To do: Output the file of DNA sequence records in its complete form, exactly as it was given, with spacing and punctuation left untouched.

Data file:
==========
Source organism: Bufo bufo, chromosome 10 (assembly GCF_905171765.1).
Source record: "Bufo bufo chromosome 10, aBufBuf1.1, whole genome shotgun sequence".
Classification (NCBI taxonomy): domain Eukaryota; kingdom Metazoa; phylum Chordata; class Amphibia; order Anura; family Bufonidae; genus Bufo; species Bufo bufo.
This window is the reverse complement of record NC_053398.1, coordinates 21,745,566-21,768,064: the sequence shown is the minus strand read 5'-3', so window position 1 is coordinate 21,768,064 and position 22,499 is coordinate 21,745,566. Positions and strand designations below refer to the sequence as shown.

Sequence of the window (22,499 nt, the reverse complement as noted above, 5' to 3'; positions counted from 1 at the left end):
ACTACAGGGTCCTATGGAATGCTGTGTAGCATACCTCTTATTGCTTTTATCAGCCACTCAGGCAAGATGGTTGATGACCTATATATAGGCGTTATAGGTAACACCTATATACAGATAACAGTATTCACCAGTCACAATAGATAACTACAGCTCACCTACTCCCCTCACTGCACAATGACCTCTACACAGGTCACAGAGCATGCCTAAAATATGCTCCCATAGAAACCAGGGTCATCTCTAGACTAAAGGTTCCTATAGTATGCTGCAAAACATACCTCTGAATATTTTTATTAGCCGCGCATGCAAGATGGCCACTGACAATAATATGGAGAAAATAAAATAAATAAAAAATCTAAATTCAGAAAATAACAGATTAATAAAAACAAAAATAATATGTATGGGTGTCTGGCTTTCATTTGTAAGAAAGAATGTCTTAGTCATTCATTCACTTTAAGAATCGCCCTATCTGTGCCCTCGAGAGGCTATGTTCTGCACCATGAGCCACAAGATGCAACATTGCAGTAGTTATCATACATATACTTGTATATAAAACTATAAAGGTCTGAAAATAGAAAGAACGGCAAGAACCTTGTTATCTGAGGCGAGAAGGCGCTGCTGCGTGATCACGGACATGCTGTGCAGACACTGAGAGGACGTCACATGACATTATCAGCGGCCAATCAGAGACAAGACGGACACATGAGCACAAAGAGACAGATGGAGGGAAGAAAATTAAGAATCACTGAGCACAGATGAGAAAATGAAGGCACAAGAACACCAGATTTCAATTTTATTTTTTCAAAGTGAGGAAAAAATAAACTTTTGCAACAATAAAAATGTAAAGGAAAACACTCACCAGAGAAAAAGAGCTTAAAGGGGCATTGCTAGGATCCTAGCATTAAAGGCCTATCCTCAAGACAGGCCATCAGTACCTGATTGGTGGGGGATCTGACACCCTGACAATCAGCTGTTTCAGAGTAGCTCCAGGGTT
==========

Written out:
Source organism: Bufo bufo, chromosome 10 (assembly GCF_905171765.1).
Source record: "Bufo bufo chromosome 10, aBufBuf1.1, whole genome shotgun sequence".
Classification (NCBI taxonomy): domain Eukaryota; kingdom Metazoa; phylum Chordata; class Amphibia; order Anura; family Bufonidae; genus Bufo; species Bufo bufo.
This window is the reverse complement of record NC_053398.1, coordinates 21,745,566-21,768,064: the sequence shown is the minus strand read 5'-3', so window position 1 is coordinate 21,768,064 and position 22,499 is coordinate 21,745,566. Positions and strand designations below refer to the sequence as shown.

Sequence of the window (22,499 nt, the reverse complement as noted above, 5' to 3'; positions counted from 1 at the left end):
ACTACAGGGTCCTATGGAATGCTGTGTAGCATACCTCTTATTGCTTTTATCAGCCACTCAGGCAAGATGGTTGATGACCTATATATAGGCGTTATAGGTAACACCTATATACAGATAACAGTATTCACCAGTCACAATAGATAACTACAGCTCACCTACTCCCCTCACTGCACAATGACCTCTACACAGGTCACAGAGCATGCCTAAAATATGCTCCCATAGAAACCAGGGTCATCTCTAGACTAAAGGTTCCTATAGTATGCTGCAAAACATACCTCTGAATATTTTTATTAGCCGCGCATGCAAGATGGCCACTGACAATAATATGGAGAAAATAAAATAAATAAAAAATCTAAATTCAGAAAATAACAGATTAATAAAAACAAAAATAATATGTATGGGTGTCTGGCTTTCATTTGTAAGAAAGAATGTCTTAGTCATTCATTCACTTTAAGAATCGCCCTATCTGTGCCCTCGAGAGGCTATGTTCTGCACCATGAGCCACAAGATGCAACATTGCAGTAGTTATCATACATATACTTGTATATAAAACTATAAAGGTCTGAAAATAGAAAGAACGGCAAGAACCTTGTTATCTGAGGCGAGAAGGCGCTGCTGCGTGATCACGGACATGCTGTGCAGACACTGAGAGGACGTCACATGACATTATCAGCGGCCAATCAGAGACAAGACGGACACATGAGCACAAAGAGACAGATGGAGGGAAGAAAATTAAGAATCACTGAGCACAGATGAGAAAATGAAGGCACAAGAACACCAGATTTCAATTTTATTTTTTCAAAGTGAGGAAAAAATAAACTTTTGCAACAATAAAAATGTAAAGGAAAACACTCACCAGAGAAAAAGAGCTTAAAGGGGCATTGCTAGGATCCTAGCATTAAAGGCCTATCCTCAAGACAGGCCATCAGTACCTGATTGGTGGGGGATCTGACACCCTGACAATCAGCTGTTTCAGAGTAGCTCCAGGGTT